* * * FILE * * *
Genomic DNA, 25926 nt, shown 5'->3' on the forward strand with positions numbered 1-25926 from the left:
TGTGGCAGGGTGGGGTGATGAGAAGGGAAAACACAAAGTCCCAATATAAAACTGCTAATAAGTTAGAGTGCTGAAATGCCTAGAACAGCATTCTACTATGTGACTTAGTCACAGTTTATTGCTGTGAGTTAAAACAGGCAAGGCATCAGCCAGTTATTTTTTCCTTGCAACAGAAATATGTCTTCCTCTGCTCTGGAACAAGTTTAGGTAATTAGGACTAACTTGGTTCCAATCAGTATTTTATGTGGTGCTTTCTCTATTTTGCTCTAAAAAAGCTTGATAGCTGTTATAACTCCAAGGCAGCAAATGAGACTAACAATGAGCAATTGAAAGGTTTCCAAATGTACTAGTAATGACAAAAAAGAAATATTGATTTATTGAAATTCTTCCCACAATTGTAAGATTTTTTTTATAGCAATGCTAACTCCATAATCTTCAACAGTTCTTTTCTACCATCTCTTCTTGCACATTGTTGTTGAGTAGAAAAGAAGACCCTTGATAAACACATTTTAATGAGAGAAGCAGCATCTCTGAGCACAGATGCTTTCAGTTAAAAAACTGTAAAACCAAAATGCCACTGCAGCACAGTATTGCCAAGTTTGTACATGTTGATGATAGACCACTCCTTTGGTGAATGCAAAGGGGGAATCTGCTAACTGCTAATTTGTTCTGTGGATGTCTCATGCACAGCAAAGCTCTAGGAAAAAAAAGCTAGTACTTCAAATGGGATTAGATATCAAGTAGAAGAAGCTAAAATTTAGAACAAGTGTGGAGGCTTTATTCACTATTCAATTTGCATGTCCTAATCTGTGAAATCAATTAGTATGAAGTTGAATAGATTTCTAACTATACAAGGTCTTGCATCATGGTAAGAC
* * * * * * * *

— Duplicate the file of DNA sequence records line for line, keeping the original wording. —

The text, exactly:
Genomic DNA, 25926 nt, shown 5'->3' on the forward strand with positions numbered 1-25926 from the left:
TGTGGCAGGGTGGGGTGATGAGAAGGGAAAACACAAAGTCCCAATATAAAACTGCTAATAAGTTAGAGTGCTGAAATGCCTAGAACAGCATTCTACTATGTGACTTAGTCACAGTTTATTGCTGTGAGTTAAAACAGGCAAGGCATCAGCCAGTTATTTTTTCCTTGCAACAGAAATATGTCTTCCTCTGCTCTGGAACAAGTTTAGGTAATTAGGACTAACTTGGTTCCAATCAGTATTTTATGTGGTGCTTTCTCTATTTTGCTCTAAAAAAGCTTGATAGCTGTTATAACTCCAAGGCAGCAAATGAGACTAACAATGAGCAATTGAAAGGTTTCCAAATGTACTAGTAATGACAAAAAAGAAATATTGATTTATTGAAATTCTTCCCACAATTGTAAGATTTTTTTTATAGCAATGCTAACTCCATAATCTTCAACAGTTCTTTTCTACCATCTCTTCTTGCACATTGTTGTTGAGTAGAAAAGAAGACCCTTGATAAACACATTTTAATGAGAGAAGCAGCATCTCTGAGCACAGATGCTTTCAGTTAAAAAACTGTAAAACCAAAATGCCACTGCAGCACAGTATTGCCAAGTTTGTACATGTTGATGATAGACCACTCCTTTGGTGAATGCAAAGGGGGAATCTGCTAACTGCTAATTTGTTCTGTGGATGTCTCATGCACAGCAAAGCTCTAGGAAAAAAAAGCTAGTACTTCAAATGGGATTAGATATCAAGTAGAAGAAGCTAAAATTTAGAACAAGTGTGGAGGCTTTATTCACTATTCAATTTGCATGTCCTAATCTGTGAAATCAATTAGTATGAAGTTGAATAGATTTCTAACTATACAAGGTCTTGCATCATGGTAAGAC